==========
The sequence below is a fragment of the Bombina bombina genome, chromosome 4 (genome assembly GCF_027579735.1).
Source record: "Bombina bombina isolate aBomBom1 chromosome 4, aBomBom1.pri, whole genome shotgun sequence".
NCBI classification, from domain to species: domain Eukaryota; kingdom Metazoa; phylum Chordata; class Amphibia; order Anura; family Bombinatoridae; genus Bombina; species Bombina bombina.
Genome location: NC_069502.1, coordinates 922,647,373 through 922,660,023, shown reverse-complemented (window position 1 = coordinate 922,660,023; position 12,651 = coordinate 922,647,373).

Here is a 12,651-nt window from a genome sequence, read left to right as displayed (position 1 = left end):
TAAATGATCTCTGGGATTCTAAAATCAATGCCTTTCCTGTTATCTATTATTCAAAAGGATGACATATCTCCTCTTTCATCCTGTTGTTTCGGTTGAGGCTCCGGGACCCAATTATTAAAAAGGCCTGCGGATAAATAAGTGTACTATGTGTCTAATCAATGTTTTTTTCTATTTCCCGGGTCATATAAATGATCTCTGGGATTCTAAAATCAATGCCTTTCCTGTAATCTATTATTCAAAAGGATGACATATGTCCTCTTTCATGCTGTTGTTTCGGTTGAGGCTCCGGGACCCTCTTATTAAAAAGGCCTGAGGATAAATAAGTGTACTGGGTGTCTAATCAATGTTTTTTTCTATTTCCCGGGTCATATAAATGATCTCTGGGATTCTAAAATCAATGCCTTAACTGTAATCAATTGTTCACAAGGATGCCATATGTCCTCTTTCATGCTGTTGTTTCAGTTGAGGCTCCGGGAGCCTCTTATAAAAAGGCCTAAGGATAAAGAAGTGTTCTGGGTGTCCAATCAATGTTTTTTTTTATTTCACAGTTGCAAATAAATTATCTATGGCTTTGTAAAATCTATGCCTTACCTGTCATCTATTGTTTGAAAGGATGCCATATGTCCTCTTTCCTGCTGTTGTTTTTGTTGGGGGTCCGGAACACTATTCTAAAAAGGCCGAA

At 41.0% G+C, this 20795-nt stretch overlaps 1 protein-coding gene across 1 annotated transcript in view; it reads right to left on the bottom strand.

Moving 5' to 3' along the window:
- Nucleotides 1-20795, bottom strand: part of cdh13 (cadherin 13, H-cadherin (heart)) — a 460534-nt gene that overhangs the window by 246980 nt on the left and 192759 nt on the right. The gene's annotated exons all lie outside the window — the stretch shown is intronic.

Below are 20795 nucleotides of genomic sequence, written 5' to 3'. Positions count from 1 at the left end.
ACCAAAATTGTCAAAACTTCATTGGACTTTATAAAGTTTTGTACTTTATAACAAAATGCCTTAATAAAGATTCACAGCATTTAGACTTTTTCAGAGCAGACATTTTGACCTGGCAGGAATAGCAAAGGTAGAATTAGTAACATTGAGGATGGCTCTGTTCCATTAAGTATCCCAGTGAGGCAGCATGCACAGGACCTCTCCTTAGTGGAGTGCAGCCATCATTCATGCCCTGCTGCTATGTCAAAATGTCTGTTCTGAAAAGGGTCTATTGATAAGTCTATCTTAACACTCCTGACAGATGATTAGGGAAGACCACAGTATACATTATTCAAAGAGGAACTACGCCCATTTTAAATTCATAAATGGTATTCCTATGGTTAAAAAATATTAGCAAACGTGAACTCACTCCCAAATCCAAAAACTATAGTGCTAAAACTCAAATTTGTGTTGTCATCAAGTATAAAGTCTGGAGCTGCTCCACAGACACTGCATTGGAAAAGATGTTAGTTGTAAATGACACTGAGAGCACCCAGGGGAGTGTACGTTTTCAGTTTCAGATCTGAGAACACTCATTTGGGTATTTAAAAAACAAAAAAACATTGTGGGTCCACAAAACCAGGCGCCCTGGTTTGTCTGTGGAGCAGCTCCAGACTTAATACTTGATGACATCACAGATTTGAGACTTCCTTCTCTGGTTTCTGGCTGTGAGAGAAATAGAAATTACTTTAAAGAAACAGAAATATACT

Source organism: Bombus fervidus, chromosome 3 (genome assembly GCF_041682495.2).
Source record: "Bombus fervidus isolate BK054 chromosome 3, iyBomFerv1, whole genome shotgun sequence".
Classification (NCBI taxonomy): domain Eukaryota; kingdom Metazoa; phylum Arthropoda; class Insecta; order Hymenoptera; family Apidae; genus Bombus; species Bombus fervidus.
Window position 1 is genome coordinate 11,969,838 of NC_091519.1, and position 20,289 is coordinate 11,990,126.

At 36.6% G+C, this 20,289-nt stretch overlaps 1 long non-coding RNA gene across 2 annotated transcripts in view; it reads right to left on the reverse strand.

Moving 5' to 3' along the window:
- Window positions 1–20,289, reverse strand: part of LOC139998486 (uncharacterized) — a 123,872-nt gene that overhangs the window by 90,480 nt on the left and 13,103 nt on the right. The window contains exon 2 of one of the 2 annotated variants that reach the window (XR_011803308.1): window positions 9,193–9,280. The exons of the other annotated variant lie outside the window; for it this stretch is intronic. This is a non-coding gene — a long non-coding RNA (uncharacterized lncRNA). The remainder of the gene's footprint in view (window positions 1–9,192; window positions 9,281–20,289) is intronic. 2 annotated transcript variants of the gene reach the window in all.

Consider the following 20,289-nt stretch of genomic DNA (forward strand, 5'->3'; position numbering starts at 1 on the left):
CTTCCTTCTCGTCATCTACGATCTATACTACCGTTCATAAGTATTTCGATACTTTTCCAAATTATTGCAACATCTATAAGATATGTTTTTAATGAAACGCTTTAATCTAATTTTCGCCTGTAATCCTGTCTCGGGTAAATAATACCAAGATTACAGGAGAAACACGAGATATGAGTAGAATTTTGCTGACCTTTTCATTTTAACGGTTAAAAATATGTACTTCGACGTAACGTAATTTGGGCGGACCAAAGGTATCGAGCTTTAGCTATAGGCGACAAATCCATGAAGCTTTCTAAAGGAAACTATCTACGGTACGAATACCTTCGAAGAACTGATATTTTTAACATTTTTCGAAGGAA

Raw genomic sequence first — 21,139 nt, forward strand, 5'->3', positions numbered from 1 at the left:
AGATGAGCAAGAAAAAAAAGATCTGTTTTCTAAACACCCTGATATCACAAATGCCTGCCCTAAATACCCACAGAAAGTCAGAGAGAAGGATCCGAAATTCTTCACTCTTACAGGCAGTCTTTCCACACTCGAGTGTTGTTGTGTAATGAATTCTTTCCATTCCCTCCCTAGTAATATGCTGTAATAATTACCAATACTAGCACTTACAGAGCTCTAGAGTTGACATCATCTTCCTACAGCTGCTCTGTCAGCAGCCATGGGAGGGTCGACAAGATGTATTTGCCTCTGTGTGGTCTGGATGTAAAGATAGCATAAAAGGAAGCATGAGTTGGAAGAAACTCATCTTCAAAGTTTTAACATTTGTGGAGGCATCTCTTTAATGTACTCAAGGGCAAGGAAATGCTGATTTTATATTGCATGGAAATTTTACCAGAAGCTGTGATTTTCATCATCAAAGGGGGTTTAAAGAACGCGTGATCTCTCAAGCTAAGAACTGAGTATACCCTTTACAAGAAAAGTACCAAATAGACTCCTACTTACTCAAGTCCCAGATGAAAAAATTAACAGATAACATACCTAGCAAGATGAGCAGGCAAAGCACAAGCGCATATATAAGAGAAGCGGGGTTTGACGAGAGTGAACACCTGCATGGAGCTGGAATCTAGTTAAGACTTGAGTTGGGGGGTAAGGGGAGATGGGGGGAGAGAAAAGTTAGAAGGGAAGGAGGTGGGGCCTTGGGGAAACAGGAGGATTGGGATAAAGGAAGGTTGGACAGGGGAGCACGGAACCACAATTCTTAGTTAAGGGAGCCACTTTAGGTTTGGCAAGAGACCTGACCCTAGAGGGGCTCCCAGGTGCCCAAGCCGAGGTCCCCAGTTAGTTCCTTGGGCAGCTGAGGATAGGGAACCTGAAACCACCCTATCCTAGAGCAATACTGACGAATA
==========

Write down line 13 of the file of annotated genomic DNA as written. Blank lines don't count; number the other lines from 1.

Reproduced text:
Source record: "Bombus fervidus isolate BK054 chromosome 3, iyBomFerv1, whole genome shotgun sequence".